Boris Tomashevsky

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Boris Tomashevsky
Born(1890-11-29)November 29, 1890
DiedAugust 24, 1957(1957-08-24) (aged 66)
Alma materSorbonna
Known forLiterary critic, theorist of poetry and textual criticism, researcher of Pushkin's work, writer
Scientific career
FieldsLiterary criticism, Textual criticism, Theory of poetry
InstitutionsPushkin House, National Institute of Art History, Leningrad University
Notable studentsI. M. Semenko

Boris Viktorovich Tomashevsky (Russian: Бори́с Ви́кторович Томаше́вский, IPA: [təmɐˈʂɛfskʲɪj]; 29 November 1890, Saint-Petersburg – 24 August 1957, Gurzuf) was a Russian Formalist literary critic, theorist of poetry, textual analyst, historian of Russian literature, Pushkin scholar, translator, and writer. He was a member of the Moscow linguistic circle, the OPOJAZ and the Union of Soviet Writers.


Tomashevsky finished Gymnasium (high school) in 1908 but was unable to attend the Polytechnical Institute. He received training in statistics and electrical engineering in Liège and Paris[1] and took classes at Sorbonne. Upon returning to Russia he came out with his first publications on questions of engineering and on literary themes in 1915. He associated with the social circle connected with the journal Apollo. He participated in World War I, fighting on the Austrian front from 1915 to 1918. At the end of the war he worked in Moscow.

Moving to Petrograd, he joined the Art History Institute in 1921 but later moved to the Pushkin House, where he managed the manuscript department in 1946-57 and the department of Pushkin studies in 1957. He started giving lectures on text analysis, literary theory, and the work of Pushkin at the State Institute of Art History, From 1924 he taught in the department of Russian literature at Leningrad University. He died and was buried in Gurzuf.[2]

Academic Activity[edit]

Tomashevsky was involved in compiling the Ushakov Dictionary and supervised the first Soviet editions of Pushkin's and Dostoyevsky's collected works. He supervised the editing of A. N. Ostrovsky's collected works, A. P. Chekhov's selected texts, and later, the entire academic collection of Pushkin's collected works (1937-`949). He helped establish the Pushkin Museum in Gurzuf He participated in the в составлении словаря языка Пушкина and editing of Pushkin's "Literary Heritage" volumes. He helped with a number of publications of texts by poets from the eighteenth to the early nineteenth centuries in a series called "Library of a Poet."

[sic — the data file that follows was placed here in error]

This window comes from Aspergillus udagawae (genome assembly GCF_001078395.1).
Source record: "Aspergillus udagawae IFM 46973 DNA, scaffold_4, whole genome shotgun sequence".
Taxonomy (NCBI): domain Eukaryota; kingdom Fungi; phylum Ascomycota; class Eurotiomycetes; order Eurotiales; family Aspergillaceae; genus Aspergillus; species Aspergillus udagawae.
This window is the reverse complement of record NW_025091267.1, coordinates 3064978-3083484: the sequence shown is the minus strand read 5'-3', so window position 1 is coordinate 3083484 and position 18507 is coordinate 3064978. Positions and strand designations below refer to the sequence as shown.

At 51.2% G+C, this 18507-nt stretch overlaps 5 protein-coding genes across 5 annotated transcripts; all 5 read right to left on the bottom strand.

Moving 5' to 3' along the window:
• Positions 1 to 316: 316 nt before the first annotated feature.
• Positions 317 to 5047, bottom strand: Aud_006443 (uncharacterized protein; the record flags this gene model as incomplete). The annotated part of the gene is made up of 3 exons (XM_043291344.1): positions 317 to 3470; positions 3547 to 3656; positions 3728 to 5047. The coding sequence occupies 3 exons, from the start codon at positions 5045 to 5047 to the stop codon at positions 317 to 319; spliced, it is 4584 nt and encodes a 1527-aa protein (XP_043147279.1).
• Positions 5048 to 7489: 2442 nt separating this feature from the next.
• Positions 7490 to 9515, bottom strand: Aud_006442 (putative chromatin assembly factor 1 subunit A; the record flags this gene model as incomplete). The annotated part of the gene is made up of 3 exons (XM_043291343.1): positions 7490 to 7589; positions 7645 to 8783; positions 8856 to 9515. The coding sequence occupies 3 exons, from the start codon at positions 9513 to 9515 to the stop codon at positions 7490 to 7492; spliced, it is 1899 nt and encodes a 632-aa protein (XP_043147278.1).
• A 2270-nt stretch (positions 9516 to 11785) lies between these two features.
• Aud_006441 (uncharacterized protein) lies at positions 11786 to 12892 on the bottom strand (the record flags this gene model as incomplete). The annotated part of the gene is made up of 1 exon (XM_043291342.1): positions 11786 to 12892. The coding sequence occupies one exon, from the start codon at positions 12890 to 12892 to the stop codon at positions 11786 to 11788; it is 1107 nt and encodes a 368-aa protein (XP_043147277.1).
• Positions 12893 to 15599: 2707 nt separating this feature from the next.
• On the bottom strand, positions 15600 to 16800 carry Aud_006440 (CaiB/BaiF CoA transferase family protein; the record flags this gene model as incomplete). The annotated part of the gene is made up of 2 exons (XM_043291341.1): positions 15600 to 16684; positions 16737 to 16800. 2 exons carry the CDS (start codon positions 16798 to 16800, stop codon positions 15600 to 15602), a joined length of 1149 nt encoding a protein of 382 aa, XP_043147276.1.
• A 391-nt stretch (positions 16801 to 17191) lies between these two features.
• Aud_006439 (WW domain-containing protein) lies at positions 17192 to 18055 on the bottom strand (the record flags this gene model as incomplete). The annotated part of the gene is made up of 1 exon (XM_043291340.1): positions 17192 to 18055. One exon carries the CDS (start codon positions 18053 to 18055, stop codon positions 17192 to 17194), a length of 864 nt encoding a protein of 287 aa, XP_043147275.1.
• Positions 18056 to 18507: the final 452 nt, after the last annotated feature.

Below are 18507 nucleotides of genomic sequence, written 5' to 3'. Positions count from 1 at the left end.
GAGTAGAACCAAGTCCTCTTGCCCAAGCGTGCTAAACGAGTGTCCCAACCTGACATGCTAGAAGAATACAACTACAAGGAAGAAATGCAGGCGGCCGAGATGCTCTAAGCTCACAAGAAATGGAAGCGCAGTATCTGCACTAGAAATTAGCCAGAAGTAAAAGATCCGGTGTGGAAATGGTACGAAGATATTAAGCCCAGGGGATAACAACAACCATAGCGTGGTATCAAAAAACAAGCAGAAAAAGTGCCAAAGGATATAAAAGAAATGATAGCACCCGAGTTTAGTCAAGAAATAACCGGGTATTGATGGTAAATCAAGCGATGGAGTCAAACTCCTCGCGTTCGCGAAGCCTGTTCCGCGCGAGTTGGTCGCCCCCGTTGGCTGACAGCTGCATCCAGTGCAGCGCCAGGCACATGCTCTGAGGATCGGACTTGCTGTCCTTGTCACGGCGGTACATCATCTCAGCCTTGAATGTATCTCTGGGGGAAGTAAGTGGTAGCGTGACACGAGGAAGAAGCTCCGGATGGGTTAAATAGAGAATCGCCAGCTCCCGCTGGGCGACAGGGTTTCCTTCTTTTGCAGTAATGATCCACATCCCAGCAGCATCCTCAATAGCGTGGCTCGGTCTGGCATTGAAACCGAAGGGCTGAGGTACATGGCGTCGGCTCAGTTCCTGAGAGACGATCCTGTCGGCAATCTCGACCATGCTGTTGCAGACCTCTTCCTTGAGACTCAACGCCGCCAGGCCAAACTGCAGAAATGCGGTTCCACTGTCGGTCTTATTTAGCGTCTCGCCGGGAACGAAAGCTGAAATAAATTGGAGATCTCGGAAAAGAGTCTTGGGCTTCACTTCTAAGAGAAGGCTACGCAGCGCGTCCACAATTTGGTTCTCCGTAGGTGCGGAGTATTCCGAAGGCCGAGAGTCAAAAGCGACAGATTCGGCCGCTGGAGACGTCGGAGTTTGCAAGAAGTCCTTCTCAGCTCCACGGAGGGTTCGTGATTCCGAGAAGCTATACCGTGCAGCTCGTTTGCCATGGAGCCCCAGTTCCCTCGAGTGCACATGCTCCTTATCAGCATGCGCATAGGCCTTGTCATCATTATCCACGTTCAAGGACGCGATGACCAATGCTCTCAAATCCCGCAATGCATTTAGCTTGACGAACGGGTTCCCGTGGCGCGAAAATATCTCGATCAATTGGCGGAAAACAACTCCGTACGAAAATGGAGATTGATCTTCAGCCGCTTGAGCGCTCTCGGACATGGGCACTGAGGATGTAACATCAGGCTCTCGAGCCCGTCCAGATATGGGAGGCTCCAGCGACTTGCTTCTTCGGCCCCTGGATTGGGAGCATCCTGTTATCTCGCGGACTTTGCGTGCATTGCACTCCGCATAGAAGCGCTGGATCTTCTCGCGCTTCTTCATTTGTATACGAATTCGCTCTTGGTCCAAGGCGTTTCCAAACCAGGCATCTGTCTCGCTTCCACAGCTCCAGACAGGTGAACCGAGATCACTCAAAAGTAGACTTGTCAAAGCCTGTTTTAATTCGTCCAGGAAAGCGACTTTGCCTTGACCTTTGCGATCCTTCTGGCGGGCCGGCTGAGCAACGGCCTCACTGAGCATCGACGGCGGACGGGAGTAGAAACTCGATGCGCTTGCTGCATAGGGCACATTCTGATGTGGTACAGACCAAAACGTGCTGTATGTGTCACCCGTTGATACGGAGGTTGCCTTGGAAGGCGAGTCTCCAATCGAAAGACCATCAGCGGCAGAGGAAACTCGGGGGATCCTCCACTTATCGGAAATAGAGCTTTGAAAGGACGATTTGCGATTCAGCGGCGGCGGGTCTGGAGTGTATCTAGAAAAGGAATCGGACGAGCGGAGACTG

He wrote major works on versification, poetics, stylistics, text analysis, Pushkin studies, and French poetry.

He wrote Pushkin. Contemporary Problems of historical literary study in 1925. His monograph Theory of Literature (Poetics), also published in 1925, was the first systematic exposition of Formalist doctrine. Another important theoretical work is The Writer and the Book: An Outline of Textology (1928, second edition 1959). He was especially interested in the theory of versification. In his metrical studies, following in the footsteps of Andrey Bely, he applied statistical procedures to the study of Russian poetry[3] and succeeded in "raising versification to a quantified science".[4] His other major works include On Poetry (1929), A Short Course in Poetics (5th edition -Leningrad, 1931), and many articles. Tomashevsky's works have been translated into several languages.


  1. ^ Mikhail Bakhtin. Speech Genres and Other Late Essays. University of Texas Press, 1986. Page 8.
  2. ^
  3. ^ Tzvetan Todorov. The Poetics of Prose. Cornell University Press, 1977. Page 265.
  4. ^ Quoted from: Evgeny Dobrenko, Marina Balina. The Cambridge Companion to Twentieth-Century Russian Literature. Cambridge University Press, 2011. Page 272.